How have you found getting both the URC in Bramhall and Cheadle Hulme working together?
“Society is very different now from how it was 40 or 50 years ago, and congregations have had to come to terms with this. Both churches have strong traditions and are very community minded. Each church needs to relate to its people – after all, it’s only as strong as its congregation. We’ve been lucky that both Bramhall and Cheadle Hulme URCs are full of incredibly gifted people, not least Elaine at Bramhall and Don at Cheadle Hulme, who both do a fantastic job of taking charge of organisational and other matters.”
What have been the best parts of ministry for you?
“Being a URC minister is both intellectually stimulating and touching on a human level. I have always enjoyed working with people and supporting those in any kind of need, seeing people rise above and finding God’s grace. Fundamentally, the church is at the heart of the community, and the URC congregations in Bramhall and Cheadle Hulme are filled people with big, good hearts, who are willing to help where there is need – a great example of this is the support Cheadle Hulme gives both to local causes and to the Mae Gone orphanage in northern Thailand.”
Any particularly memorable moments from your ministry?
“More than anything, I’ve focused on being there for people in times of need. During one pastoral visit, which I made on a whim, I found a lady in the act of taking her own life. I was able to talk things through with her and I’m happy to say she is still with us. Since announcing my retirement I have been overwhelmed by the kind words and tributes from members of both churches – I’ve been fortunate enough to meet some exceptional people during my ministry and I will certainly miss my congregations.”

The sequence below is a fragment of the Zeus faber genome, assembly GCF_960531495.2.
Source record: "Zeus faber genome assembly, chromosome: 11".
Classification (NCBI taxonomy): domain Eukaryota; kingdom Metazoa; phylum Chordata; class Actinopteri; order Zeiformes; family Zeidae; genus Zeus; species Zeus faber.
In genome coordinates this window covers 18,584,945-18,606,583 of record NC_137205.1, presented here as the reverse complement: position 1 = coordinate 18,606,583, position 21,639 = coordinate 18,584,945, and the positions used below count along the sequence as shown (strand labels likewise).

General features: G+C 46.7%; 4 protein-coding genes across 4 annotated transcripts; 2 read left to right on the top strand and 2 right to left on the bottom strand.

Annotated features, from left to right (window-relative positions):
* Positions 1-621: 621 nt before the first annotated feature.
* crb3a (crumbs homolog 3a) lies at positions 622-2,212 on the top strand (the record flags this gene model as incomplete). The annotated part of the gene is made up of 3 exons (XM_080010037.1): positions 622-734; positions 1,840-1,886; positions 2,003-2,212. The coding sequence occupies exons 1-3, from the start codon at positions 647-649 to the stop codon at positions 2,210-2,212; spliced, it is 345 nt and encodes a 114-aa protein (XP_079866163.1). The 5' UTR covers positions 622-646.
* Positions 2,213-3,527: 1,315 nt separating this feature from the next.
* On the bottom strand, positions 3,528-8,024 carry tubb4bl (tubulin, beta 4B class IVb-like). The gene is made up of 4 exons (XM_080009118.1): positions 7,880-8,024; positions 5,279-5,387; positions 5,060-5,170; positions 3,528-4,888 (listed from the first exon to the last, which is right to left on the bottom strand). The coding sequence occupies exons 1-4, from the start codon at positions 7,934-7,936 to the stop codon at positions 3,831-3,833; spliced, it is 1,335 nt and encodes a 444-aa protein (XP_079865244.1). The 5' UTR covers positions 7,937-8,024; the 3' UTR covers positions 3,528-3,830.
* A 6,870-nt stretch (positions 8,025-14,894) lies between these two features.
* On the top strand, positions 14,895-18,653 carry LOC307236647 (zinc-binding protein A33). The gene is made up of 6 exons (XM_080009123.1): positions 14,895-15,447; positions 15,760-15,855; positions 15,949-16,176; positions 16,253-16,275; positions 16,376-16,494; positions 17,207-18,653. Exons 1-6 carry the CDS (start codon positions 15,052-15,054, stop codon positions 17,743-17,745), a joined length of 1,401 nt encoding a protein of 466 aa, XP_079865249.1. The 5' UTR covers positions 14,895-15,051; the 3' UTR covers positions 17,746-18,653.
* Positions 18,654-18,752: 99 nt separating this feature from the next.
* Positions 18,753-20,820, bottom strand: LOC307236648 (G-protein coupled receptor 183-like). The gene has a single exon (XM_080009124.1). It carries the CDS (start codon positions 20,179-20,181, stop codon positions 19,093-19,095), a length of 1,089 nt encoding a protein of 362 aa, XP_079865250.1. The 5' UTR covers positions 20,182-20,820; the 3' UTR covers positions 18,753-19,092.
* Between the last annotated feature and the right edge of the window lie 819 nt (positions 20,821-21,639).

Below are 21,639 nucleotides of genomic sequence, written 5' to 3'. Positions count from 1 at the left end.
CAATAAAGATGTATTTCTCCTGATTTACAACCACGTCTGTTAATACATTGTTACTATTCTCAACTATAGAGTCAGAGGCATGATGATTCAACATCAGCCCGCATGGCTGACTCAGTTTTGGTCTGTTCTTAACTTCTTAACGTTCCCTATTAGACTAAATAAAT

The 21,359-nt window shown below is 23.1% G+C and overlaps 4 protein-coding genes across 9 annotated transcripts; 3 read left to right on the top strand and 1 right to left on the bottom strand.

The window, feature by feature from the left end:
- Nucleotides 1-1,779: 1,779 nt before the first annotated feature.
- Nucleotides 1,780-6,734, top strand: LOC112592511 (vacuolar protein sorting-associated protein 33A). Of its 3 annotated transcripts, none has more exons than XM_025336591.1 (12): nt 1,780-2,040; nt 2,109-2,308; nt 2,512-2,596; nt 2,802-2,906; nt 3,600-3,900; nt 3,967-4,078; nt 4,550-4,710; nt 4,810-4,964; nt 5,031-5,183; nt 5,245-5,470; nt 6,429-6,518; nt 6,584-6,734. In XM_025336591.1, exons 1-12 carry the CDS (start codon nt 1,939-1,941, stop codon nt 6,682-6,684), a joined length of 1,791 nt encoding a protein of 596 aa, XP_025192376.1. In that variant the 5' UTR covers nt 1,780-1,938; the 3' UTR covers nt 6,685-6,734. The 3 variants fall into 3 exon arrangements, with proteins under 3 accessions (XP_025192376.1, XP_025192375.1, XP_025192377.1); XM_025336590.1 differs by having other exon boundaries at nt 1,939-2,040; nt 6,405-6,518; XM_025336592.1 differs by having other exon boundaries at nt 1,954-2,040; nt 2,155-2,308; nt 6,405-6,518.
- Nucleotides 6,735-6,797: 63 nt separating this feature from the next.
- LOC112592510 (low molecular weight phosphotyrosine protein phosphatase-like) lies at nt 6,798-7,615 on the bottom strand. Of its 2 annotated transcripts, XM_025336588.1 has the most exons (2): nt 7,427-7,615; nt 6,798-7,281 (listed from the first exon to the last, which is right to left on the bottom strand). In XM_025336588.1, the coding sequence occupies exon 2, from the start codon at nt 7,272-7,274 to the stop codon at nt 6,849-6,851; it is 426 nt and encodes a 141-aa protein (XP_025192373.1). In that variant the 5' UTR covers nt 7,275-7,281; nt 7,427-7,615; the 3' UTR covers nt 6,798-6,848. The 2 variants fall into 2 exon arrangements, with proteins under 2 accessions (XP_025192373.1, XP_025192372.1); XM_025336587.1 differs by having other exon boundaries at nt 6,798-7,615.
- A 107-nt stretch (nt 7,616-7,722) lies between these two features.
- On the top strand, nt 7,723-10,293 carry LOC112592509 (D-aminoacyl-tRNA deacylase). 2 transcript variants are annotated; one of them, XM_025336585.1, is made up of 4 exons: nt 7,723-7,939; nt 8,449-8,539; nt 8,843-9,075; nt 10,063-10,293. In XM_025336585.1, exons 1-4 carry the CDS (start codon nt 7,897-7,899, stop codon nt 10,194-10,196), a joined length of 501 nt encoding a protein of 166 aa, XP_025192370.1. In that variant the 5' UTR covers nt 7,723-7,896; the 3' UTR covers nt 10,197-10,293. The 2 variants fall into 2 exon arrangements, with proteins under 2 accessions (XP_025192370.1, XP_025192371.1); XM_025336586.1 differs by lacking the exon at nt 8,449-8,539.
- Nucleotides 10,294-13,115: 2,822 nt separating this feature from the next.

You’re planning to follow pilgrim routes in your retirement – what does that entail?
“I’m very interested in walking and cycling pilgrim routes. The foundations of Christianity in the UK actually came from dispersed church in North Africa and along trade routes from Northern Ireland. I’ve cycled 600 miles along pilgrim routes, two of which I completed last year. I followed routes from Birmingham, through Leicestershire and Norfolk to Walsingham, which is essentially a shrine that attracts millions of people. I’m deeply interested in finding out how and why these places become shrines.
“I also cycled from Glasgow down through Ayr and to Whithorn in south west Scotland, where St Ninian built the first stone church – it’s been archaeologically proven. The pilgrim routes pay respect to the saint who travelled them; I feel a special sort of tingle in spiritual places like these, as well as at Coventry Cathedral and especially in Jerusalem – my spiritual antenna went wild!”
What are you looking forward to once you retire?
“I’m looking forward to spending time with my grandchildren – I have one and another on the way. After 11 years of living in the manse, it’s time to return to our family home in Cheshire, which has been tenanted all this time. We’re moving back in summer, so there’s lots to organise.
“I’ll also be spending time at our other property in south-west Scotland, exploring faith along the pilgrim’s route near Whithorn. My good friend Jim also runs a cycling charity and I’d like to help him with that – I’m still very much committed to helping others.”
What challenges do you think churches face?
“Relevance to today’s world and always looking forward. We are now asking more important questions about faith and the world around us, which is to be encouraged. The URC is a very supportive and congregational church in which members have the chance to get involved and lead celebrations of faith. Having a single voice always speaking only gives a single outlook; it’s important that churches represent the broad spectrum of their members.
“Being there for the community is so important, too – people rely on church in times of need. All denominations are facing challenges but I’m confident that both Bramhall and Cheadle Hulme URCs will rise up and meet those challenges head on.”
Cheadle Hulme URC will be celebrating its 150th anniversary in June with a whole host of events, everyone is welcome to come along and give Alan some wonderful final memories of his ministry!